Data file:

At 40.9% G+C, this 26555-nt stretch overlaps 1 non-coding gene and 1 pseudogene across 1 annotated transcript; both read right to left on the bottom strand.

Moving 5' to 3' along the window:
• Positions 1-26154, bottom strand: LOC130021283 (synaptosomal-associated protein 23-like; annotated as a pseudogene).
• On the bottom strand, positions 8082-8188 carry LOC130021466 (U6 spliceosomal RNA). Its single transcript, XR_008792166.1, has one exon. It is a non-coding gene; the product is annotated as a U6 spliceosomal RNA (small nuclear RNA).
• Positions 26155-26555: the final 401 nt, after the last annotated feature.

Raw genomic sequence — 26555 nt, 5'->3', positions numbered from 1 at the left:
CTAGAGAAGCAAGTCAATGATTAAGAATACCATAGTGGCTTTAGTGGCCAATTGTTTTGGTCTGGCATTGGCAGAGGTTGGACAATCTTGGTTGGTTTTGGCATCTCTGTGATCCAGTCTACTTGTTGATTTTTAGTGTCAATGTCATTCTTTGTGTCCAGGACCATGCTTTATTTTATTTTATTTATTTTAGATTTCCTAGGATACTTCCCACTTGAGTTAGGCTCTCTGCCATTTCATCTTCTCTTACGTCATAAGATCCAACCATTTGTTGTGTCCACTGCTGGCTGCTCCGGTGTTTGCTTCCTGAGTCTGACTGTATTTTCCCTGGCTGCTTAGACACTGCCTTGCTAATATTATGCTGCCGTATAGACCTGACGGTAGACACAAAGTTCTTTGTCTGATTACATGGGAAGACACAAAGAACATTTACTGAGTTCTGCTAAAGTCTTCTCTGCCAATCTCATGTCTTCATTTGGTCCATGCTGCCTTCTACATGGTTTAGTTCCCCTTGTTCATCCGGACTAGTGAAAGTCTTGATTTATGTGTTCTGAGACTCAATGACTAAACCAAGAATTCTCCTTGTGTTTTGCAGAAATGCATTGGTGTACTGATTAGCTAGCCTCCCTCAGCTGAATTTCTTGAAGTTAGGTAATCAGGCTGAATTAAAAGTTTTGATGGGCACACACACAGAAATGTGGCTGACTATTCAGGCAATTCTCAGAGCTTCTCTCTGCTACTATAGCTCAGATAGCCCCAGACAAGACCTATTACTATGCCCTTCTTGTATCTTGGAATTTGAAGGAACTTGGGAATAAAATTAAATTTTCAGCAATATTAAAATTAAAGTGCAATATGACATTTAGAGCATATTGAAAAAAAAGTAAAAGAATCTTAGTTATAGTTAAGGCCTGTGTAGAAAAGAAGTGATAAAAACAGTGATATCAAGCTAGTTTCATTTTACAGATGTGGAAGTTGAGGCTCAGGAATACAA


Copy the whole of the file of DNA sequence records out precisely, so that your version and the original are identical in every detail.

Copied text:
At 40.9% G+C, this 26555-nt stretch overlaps 1 non-coding gene and 1 pseudogene across 1 annotated transcript; both read right to left on the bottom strand.

Moving 5' to 3' along the window:
• Positions 1-26154, bottom strand: LOC130021283 (synaptosomal-associated protein 23-like; annotated as a pseudogene).
• On the bottom strand, positions 8082-8188 carry LOC130021466 (U6 spliceosomal RNA). Its single transcript, XR_008792166.1, has one exon. It is a non-coding gene; the product is annotated as a U6 spliceosomal RNA (small nuclear RNA).
• Positions 26155-26555: the final 401 nt, after the last annotated feature.

Raw genomic sequence — 26555 nt, 5'->3', positions numbered from 1 at the left:
CTAGAGAAGCAAGTCAATGATTAAGAATACCATAGTGGCTTTAGTGGCCAATTGTTTTGGTCTGGCATTGGCAGAGGTTGGACAATCTTGGTTGGTTTTGGCATCTCTGTGATCCAGTCTACTTGTTGATTTTTAGTGTCAATGTCATTCTTTGTGTCCAGGACCATGCTTTATTTTATTTTATTTATTTTAGATTTCCTAGGATACTTCCCACTTGAGTTAGGCTCTCTGCCATTTCATCTTCTCTTACGTCATAAGATCCAACCATTTGTTGTGTCCACTGCTGGCTGCTCCGGTGTTTGCTTCCTGAGTCTGACTGTATTTTCCCTGGCTGCTTAGACACTGCCTTGCTAATATTATGCTGCCGTATAGACCTGACGGTAGACACAAAGTTCTTTGTCTGATTACATGGGAAGACACAAAGAACATTTACTGAGTTCTGCTAAAGTCTTCTCTGCCAATCTCATGTCTTCATTTGGTCCATGCTGCCTTCTACATGGTTTAGTTCCCCTTGTTCATCCGGACTAGTGAAAGTCTTGATTTATGTGTTCTGAGACTCAATGACTAAACCAAGAATTCTCCTTGTGTTTTGCAGAAATGCATTGGTGTACTGATTAGCTAGCCTCCCTCAGCTGAATTTCTTGAAGTTAGGTAATCAGGCTGAATTAAAAGTTTTGATGGGCACACACACAGAAATGTGGCTGACTATTCAGGCAATTCTCAGAGCTTCTCTCTGCTACTATAGCTCAGATAGCCCCAGACAAGACCTATTACTATGCCCTTCTTGTATCTTGGAATTTGAAGGAACTTGGGAATAAAATTAAATTTTCAGCAATATTAAAATTAAAGTGCAATATGACATTTAGAGCATATTGAAAAAAAAGTAAAAGAATCTTAGTTATAGTTAAGGCCTGTGTAGAAAAGAAGTGATAAAAACAGTGATATCAAGCTAGTTTCATTTTACAGATGTGGAAGTTGAGGCTCAGGAATACAA